Although Tropical Storm Agatha had us wondering on Wednesday, May 26, if traveling 4 hours by bus into the northern mountains was going to be a good idea, the rainfall lightened significantly on Thursday, and we took off as planned on Friday morning (May 28). Estelí City is located in the Department of Estelí, in the Mesetas de Estelí. The primary purposes of this two-day field trip were to 1) visit the Museum of Heroes and Martyrs (of the revolution and the Contra War) and hear first person accounts of those decades of fighting and their lingering effects; 2) explore a new city — Estelí’s population is around 110,000 — quite a bit larger than Jinotepe’s 40,000; and 3) experience the northern mountains. Points 1 & 2 were accomplished despite the rain, and included an unexpected bonus while visiting the paper-making cooperative! Although we managed to enjoy a delicious lunch in the mountains, thoughts of hiking were squelched by the rain. We took advantage of our slightly early return to add a side trip to La Laguna de Tiscapa in Managua, an historical site where Somoza’s presidential palace once stood along with a prison where political prisoners were tortured, and where a larger-than-life silhouette of Sandino now graces Managua’s skyline.
The following journal entry by Jacob (used with his permission) provides a glimpse of the power of the first-person stories that we were privileged to bear witness to in Estelí.
The lecture at Estelí struck me profoundly. The women who spoke of war had suffered unimaginable hardship and loss. Varied eyes stared out from fuzzy pictures that lined the walls surrounding us — frozen images of children, martyrs as their mothers titled them, lost in the Nicaragua revolution now thirty years past. Not for the first time I wondered how similar it would feel to talk to a survivor of the American Revolution.
This was very real, very lived, very felt history.
The first woman’s account was most powerful. She told the tale of how she learned how her son had died. After begging a Sandinista commander to tell her the truth, he told her that the National Guard had decapitated him and used his head as a ball in retaliation for him killing a Sandinista commander in battle. As she told this, her voice broke and her eyes glinted with grief. Her pain, fresh after all these years, washed over me. And when she said that God must forgive revenge from someone who has been hurt so badly, I could not find it in myself to disagree. While my general ideology of pacifism is at odds with her decision to pick up a gun and fight, such situations require more understanding than judgment. Who are we to judge her anyways?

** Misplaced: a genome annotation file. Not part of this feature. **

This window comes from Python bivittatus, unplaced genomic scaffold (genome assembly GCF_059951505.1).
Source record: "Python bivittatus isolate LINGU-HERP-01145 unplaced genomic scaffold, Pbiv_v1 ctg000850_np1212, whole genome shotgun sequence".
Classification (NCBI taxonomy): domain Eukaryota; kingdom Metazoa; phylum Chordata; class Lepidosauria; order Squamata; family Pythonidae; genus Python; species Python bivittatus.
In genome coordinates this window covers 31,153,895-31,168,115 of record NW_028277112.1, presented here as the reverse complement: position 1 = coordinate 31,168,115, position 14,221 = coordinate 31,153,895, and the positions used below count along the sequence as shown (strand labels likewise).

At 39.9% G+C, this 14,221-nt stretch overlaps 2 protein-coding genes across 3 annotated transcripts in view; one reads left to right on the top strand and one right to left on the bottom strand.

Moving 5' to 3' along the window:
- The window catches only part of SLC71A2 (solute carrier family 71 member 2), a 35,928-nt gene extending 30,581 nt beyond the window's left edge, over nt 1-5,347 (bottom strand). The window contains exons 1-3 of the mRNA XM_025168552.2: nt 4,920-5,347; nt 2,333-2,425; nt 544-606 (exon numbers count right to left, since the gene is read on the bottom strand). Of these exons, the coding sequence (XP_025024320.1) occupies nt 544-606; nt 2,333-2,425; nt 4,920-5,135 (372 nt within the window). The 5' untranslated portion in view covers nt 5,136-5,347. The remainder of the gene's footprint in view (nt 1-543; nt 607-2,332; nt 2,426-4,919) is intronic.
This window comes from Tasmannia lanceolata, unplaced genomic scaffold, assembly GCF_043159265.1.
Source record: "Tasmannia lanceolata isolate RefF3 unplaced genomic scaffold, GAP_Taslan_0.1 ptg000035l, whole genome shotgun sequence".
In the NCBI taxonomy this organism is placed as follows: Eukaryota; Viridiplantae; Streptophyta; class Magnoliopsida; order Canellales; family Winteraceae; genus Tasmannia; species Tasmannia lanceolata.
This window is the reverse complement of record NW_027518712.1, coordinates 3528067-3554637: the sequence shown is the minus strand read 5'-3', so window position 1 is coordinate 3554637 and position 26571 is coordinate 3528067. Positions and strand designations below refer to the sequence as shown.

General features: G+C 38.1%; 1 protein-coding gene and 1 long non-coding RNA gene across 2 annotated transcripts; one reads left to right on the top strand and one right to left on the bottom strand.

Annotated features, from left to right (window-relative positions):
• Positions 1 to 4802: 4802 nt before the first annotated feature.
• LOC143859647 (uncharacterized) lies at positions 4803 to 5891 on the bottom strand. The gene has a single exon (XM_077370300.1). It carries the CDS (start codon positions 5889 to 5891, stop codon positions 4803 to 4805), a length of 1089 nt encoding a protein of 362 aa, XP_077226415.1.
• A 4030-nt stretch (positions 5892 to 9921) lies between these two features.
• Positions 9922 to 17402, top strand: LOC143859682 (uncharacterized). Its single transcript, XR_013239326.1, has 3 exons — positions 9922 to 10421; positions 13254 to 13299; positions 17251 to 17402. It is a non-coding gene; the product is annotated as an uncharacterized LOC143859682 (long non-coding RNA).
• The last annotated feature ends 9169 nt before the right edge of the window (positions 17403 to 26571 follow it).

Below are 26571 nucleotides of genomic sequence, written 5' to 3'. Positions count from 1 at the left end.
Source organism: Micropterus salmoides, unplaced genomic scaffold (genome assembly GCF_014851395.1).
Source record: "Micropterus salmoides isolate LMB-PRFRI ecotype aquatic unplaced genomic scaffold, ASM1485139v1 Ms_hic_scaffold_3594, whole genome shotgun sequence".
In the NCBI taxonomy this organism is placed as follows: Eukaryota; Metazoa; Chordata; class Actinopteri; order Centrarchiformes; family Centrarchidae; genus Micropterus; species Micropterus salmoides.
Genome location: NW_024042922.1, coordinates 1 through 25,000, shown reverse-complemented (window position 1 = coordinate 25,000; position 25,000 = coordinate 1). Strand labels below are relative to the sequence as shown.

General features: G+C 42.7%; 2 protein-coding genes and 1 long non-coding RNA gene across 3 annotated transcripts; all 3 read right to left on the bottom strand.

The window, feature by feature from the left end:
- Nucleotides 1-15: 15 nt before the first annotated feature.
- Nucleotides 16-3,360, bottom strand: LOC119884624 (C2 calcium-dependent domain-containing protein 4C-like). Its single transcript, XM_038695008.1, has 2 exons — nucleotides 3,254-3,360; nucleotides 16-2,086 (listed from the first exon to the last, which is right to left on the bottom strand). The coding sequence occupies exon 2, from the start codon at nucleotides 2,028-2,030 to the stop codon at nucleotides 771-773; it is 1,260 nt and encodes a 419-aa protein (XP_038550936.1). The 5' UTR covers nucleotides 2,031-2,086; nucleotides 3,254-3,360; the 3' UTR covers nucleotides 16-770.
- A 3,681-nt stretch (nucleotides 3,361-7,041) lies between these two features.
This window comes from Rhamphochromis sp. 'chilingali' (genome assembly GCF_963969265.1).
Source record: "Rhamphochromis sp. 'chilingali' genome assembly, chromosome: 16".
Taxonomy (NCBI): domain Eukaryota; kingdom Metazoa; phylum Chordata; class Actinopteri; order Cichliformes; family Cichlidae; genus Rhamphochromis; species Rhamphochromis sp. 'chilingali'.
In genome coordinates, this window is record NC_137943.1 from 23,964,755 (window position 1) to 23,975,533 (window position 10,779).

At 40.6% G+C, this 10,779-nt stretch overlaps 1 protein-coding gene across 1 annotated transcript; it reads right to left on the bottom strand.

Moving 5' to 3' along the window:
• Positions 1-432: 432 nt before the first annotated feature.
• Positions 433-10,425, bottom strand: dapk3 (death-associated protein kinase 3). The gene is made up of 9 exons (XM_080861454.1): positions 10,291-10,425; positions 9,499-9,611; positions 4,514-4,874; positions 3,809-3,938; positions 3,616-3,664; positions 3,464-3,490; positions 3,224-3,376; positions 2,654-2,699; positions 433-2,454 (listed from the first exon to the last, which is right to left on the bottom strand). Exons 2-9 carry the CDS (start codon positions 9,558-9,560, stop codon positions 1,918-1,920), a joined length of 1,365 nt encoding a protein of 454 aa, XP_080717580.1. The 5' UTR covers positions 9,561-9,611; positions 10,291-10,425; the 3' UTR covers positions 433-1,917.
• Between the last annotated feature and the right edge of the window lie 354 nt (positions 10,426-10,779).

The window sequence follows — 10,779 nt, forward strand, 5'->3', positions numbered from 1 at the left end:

When faced with an enemy (and truly, I do not hesitate to use that word) willing, as she saw with her own eyes, to torture, rape, and kill an entire family, leaving their home an ashen graveyard, simply for giving food to their opponents, what hope does peaceful opposition have to stop them? How much less hope when that enemy is supported and funded by the most powerful and wealthy nation on the planet (U.S.)? I would like to believe that with God’s grace it is and has been possible. But I also cannot fault someone who thinks otherwise.
The ghosts of this past still live in the minds and hearts of Nicaraguans today. And currently battles of disappointments and disillusionment dominate the political landscape in ways that are frankly shocking even to a politically jaded U.S. American. How hard must it be to have hope here?
And how utterly necessary.
Thank God for mercies great and small, and may God forgive those who act with the best of intentions. Lives are short and faults abound. Yet may goodness endure.